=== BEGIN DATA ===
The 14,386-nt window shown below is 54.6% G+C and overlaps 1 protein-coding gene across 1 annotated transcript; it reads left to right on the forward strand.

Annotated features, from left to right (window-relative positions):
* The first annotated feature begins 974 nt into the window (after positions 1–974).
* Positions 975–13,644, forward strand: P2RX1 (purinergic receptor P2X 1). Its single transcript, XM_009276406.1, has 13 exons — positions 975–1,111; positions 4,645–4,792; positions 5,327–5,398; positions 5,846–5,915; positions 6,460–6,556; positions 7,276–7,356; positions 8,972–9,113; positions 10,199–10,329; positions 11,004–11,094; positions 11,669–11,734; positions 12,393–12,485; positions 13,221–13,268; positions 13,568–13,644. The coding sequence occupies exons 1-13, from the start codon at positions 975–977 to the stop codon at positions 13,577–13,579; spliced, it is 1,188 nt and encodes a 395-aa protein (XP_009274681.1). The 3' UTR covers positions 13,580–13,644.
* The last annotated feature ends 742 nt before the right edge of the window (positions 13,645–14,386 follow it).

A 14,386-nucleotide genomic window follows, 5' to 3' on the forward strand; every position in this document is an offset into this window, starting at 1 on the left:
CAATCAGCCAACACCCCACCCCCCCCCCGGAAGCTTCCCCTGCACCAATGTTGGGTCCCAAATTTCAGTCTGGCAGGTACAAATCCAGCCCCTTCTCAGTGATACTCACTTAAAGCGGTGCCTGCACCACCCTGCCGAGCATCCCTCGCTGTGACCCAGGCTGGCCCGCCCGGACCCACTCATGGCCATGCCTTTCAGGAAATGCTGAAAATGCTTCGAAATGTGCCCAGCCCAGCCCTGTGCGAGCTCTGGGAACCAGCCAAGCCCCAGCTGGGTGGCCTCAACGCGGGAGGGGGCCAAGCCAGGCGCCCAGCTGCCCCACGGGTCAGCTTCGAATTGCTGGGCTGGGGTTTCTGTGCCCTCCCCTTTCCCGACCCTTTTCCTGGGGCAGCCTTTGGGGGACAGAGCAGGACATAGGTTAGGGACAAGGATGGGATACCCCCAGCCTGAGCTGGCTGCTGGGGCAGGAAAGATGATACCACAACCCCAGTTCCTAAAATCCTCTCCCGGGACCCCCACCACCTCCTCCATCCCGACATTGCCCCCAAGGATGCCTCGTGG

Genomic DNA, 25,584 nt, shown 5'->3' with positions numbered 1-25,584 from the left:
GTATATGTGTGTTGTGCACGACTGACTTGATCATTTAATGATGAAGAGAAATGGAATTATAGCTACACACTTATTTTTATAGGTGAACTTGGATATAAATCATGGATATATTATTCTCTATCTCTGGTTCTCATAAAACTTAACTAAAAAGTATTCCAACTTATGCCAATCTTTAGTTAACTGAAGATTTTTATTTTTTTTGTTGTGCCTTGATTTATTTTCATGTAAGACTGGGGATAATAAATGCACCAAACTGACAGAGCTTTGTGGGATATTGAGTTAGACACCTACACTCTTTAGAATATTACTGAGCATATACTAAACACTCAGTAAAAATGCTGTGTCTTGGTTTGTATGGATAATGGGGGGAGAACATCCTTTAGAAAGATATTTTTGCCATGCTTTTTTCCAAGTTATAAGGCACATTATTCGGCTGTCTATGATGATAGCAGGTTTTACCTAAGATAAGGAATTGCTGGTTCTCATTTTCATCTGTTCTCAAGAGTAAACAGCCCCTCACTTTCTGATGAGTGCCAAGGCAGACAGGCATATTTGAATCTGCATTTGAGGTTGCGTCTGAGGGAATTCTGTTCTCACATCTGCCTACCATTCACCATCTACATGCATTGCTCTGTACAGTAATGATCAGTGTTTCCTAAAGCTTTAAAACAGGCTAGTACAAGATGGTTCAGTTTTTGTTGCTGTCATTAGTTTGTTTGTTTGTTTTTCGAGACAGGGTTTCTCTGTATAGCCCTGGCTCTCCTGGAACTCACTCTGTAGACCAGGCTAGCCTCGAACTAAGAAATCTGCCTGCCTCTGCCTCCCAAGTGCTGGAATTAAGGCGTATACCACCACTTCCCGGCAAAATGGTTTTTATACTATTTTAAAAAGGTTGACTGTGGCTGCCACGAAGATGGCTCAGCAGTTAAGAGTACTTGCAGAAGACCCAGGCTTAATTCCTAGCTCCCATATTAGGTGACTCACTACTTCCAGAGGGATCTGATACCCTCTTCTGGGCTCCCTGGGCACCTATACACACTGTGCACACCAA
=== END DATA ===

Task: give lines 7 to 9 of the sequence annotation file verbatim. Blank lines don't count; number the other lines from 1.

CAATCAGCCAACACCCCACCCCCCCCCCGGAAGCTTCCCCTGCACCAATGTTGGGTCCCAAATTTCAGTCTGGCAGGTACAAATCCAGCCCCTTCTCAGTGATACTCACTTAAAGCGGTGCCTGCACCACCCTGCCGAGCATCCCTCGCTGTGACCCAGGCTGGCCCGCCCGGACCCACTCATGGCCATGCCTTTCAGGAAATGCTGAAAATGCTTCGAAATGTGCCCAGCCCAGCCCTGTGCGAGCTCTGGGAACCAGCCAAGCCCCAGCTGGGTGGCCTCAACGCGGGAGGGGGCCAAGCCAGGCGCCCAGCTGCCCCACGGGTCAGCTTCGAATTGCTGGGCTGGGGTTTCTGTGCCCTCCCCTTTCCCGACCCTTTTCCTGGGGCAGCCTTTGGGGGACAGAGCAGGACATAGGTTAGGGACAAGGATGGGATACCCCCAGCCTGAGCTGGCTGCTGGGGCAGGAAAGATGATACCACAACCCCAGTTCCTAAAATCCTCTCCCGGGACCCCCACCACCTCCTCCATCCCGACATTGCCCCCAAGGATGCCTCGTGG

Genomic DNA, 25,584 nt, shown 5'->3' with positions numbered 1-25,584 from the left:
GTATATGTGTGTTGTGCACGACTGACTTGATCATTTAATGATGAAGAGAAATGGAATTATAGCTACACACTTATTTTTATAGGTGAACTTGGATATAAATCATGGATATATTATTCTCTATCTCTGGTTCTCATAAAACTTAACTAAAAAGTATTCCAACTTATGCCAATCTTTAGTTAACTGAAGATTTTTATTTTTTTTGTTGTGCCTTGATTTATTTTCATGTAAGACTGGGGATAATAAATGCACCAAACTGACAGAGCTTTGTGGGATATTGAGTTAGACACCTACACTCTTTAGAATATTACTGAGCATATACTAAACACTCAGTAAAAATGCTGTGTCTTGGTTTGTATGGATAATGGGGGGAGAACATCCTTTAGAAAGATATTTTTGCCATGCTTTTTTCCAAGTTATAAGGCACATTATTCGGCTGTCTATGATGATAGCAGGTTTTACCTAAGATAAGGAATTGCTGGTTCTCATTTTCATCTGTTCTCAAGAGTAAACAGCCCCTCACTTTCTGATGAGTGCCAAGGCAGACAGGCATATTTGAATCTGCATTTGAGGTTGCGTCTGAGGGAATTCTGTTCTCACATCTGCCTACCATTCACCATCTACATGCATTGCTCTGTACAGTAATGATCAGTGTTTCCTAAAGCTTTAAAACAGGCTAGTACAAGATGGTTCAGTTTTTGTTGCTGTCATTAGTTTGTTTGTTTGTTTTTCGAGACAGGGTTTCTCTGTATAGCCCTGGCTCTCCTGGAACTCACTCTGTAGACCAGGCTAGCCTCGAACTAAGAAATCTGCCTGCCTCTGCCTCCCAAGTGCTGGAATTAAGGCGTATACCACCACTTCCCGGCAAAATGGTTTTTATACTATTTTAAAAAGGTTGACTGTGGCTGCCACGAAGATGGCTCAGCAGTTAAGAGTACTTGCAGAAGACCCAGGCTTAATTCCTAGCTCCCATATTAGGTGACTCACTACTTCCAGAGGGATCTGATACCCTCTTCTGGGCTCCCTGGGCACCTATACACACTGTGCACACCAA